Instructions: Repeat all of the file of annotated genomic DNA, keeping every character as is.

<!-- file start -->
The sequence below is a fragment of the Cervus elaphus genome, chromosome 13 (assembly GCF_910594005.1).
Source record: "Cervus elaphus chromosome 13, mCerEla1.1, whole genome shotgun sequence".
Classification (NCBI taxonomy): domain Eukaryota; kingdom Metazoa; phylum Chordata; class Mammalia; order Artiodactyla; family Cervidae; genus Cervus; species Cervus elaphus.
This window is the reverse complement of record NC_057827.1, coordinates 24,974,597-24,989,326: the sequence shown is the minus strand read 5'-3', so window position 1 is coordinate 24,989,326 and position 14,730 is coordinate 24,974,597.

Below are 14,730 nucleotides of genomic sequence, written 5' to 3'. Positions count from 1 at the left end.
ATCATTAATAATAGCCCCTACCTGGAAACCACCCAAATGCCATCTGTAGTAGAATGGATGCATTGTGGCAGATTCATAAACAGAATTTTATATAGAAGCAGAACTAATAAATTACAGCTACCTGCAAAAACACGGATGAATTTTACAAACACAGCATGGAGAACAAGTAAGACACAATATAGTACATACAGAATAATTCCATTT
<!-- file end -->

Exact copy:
The sequence below is a fragment of the Cervus elaphus genome, chromosome 13 (assembly GCF_910594005.1).
Source record: "Cervus elaphus chromosome 13, mCerEla1.1, whole genome shotgun sequence".
Classification (NCBI taxonomy): domain Eukaryota; kingdom Metazoa; phylum Chordata; class Mammalia; order Artiodactyla; family Cervidae; genus Cervus; species Cervus elaphus.
This window is the reverse complement of record NC_057827.1, coordinates 24,974,597-24,989,326: the sequence shown is the minus strand read 5'-3', so window position 1 is coordinate 24,989,326 and position 14,730 is coordinate 24,974,597.

Below are 14,730 nucleotides of genomic sequence, written 5' to 3'. Positions count from 1 at the left end.
ATCATTAATAATAGCCCCTACCTGGAAACCACCCAAATGCCATCTGTAGTAGAATGGATGCATTGTGGCAGATTCATAAACAGAATTTTATATAGAAGCAGAACTAATAAATTACAGCTACCTGCAAAAACACGGATGAATTTTACAAACACAGCATGGAGAACAAGTAAGACACAATATAGTACATACAGAATAATTCCATTT